3. What to do: Response options
For detailed technical guidelines for protection, see Annex 31.1 Protection: An ALNAP guide for humanitarian agencies, Annex 31.5 Draft Minimum Standards for Protection, Annex 31.7 Reach out: A refugee protection training project, and Annex 31.8 Protecting refugees: a field guide for NGOs.
- Focus on safety, dignity and integrity: Keep people physically safe and preserve their personal dignity.
- Think about law, violation, rights and responsibilities: People’s suffering as a result of conflict can often be a result of violation of international law. Their suffering and need are a result of the policy and conduct of the conflict. Violations of law impose clear humanitarian responsibilities on governments, non-state actors and individuals.
- Ensure respect: Move beyond just giving relief, ensure respect for humanitarian and human-rights norms.
- Build on people’s own self-protection capacity: Affirm people’s own knowledge, capacity, insight and innovation in a threatening situation, and seek ways to build this into an emergency project.
- Work with clear protection outcomes and indicators: Have a good understanding of what people’s lives would be like if they were protected, and develop appropriate indicators and means of verification to work towards this outcome.
- Prioritise complementary/joint interagency work: Develop a basic understanding of the different agencies involved in the emergency response and their mandates, protection priorities and expertise. In some cases, mandated agencies such as UNHCR will take the lead on protection. This means that CARE still has a role to play in supporting fulfilment of this mandate.
- Prevent counter-protective programming or behaviour: Be aware of your activities, attitudes and behaviour, and how this can negatively affect the people you are working with. Well-intentioned advocacy action on an international level regarding a particular emergency might produce a terrible backlash against national staff and the programmes.
- Be courageous but realistic about your agency’s limits: In many cases where conflict is the catalyst for an emergency, CARE does not have the mandate or the means to protect people. We need to recognise this to ensure our programming is realistic and to avoid raising expectations.
Source: Annex 31.1 Protection: An ALNAP guide for humanitarian agencies (pp.112-113)
CARE’s activities during and immediately after the emergency should respond to the most immediate needs of affected populations, and should respect their dignity and ensure their safety. CARE should not put people’s dignity and safety at further risk through our attempts to assist, and we should be held accountable to people affected by natural disaster or conflict. To achieve this, a protection approach should be mainstreamed in all of CARE’s programmes.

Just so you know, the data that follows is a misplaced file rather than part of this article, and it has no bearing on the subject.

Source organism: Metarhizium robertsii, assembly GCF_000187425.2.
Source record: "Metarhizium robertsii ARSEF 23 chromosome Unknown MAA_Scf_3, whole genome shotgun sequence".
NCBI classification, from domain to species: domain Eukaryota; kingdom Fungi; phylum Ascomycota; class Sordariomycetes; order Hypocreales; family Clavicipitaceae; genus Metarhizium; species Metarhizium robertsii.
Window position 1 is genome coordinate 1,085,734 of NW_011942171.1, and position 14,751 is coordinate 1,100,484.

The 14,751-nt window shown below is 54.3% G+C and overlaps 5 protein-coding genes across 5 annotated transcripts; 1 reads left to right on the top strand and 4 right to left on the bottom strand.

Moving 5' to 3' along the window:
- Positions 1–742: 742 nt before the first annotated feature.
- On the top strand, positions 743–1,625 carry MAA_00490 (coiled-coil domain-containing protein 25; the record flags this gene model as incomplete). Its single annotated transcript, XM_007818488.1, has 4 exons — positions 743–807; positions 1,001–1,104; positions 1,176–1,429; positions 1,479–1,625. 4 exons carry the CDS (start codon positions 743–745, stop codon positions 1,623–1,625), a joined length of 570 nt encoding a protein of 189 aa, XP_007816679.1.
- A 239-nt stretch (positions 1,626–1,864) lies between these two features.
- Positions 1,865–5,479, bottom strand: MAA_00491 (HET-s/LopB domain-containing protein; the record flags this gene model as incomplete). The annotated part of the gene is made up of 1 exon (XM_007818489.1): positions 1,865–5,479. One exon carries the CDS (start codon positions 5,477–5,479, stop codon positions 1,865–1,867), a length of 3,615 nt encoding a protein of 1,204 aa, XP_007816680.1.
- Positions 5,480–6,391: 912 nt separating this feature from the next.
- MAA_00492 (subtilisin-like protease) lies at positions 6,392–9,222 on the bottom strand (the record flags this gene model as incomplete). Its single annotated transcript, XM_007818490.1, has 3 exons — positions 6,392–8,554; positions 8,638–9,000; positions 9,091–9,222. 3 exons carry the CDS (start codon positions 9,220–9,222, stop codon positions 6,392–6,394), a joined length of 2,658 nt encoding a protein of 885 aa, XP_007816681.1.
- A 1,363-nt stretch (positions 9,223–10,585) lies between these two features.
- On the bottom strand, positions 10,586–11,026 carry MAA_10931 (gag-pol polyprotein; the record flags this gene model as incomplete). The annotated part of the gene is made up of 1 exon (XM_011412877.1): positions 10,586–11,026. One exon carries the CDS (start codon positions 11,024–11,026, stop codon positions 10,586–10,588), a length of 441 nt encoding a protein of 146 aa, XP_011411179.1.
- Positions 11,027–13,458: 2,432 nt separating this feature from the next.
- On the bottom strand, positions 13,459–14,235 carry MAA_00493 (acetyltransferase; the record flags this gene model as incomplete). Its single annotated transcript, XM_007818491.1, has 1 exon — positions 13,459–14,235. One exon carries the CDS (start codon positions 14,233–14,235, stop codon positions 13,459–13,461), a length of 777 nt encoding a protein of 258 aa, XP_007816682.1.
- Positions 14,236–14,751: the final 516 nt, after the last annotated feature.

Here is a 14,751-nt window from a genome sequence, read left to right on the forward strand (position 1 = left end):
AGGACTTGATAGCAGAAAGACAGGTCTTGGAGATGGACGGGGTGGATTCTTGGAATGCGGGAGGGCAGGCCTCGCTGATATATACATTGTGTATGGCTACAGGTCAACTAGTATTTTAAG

In practice, this might mean that in a camp setting managed by CARE, all essential services and facilities will be located in an easily accessible and secure location so that people, especially women and children, will not be vulnerable to attack when they use these services and facilities.
Another example is placing a protective ‘lens’ on a food distribution programme to ensure that the types and methods of distribution do not increase risk to people’s security. For example, sometimes the types of food distributed require increased fuel and water for cooking. This can mean people have to travel further to collect water and fuel, and be at risk of attack. A protection approach would advocate for more fuel-efficient foods. Distribution methods would have strategies to ensure that food cannot be used for exploitation and abuse of power. For more information, refer to Chapter 1.3 Prevention of and response to sexual exploitation and abuse.
Providing basic information to the community about CARE and the emergency project, including a complaints mechanism and a means for regular reports and updates throughout the project cycle, is another possible protection approach. See Chapter 32 Quality and accountability.
A set of Draft Minimum Standards for Protection have recently been developed by a group of NGOs including CARE (see Annex 31.5). These standards provide checklists and indicators for each sector to help integrate a protection approach.
NEW – ICRC’s joint agency agency initiative in professional standards ‘Professional standards for Protection work – ICRC 2009.’ Refer to Annex 31.15 .
3.2.1 Sample checklist: How to protect refugees during the asylum period
- Help refugees organise themselves.
- Help ensure that the layout, location and infrastructure of the camp are designed to protect camp residents (for example, that latrines, water and fuel collection points, medical facilities, etc. are within easy and safe access to all, and that camps are well lit).
- Alert refugees to their rights and responsibilities under national and local laws.
- Foster dialogue between the refugee community and local population.
- Ensure women are included as initial points of contact for emergency and longer-term food distribution.
Source: Adapted from Annex 31.8 Protecting refugees: A field guide for NGOs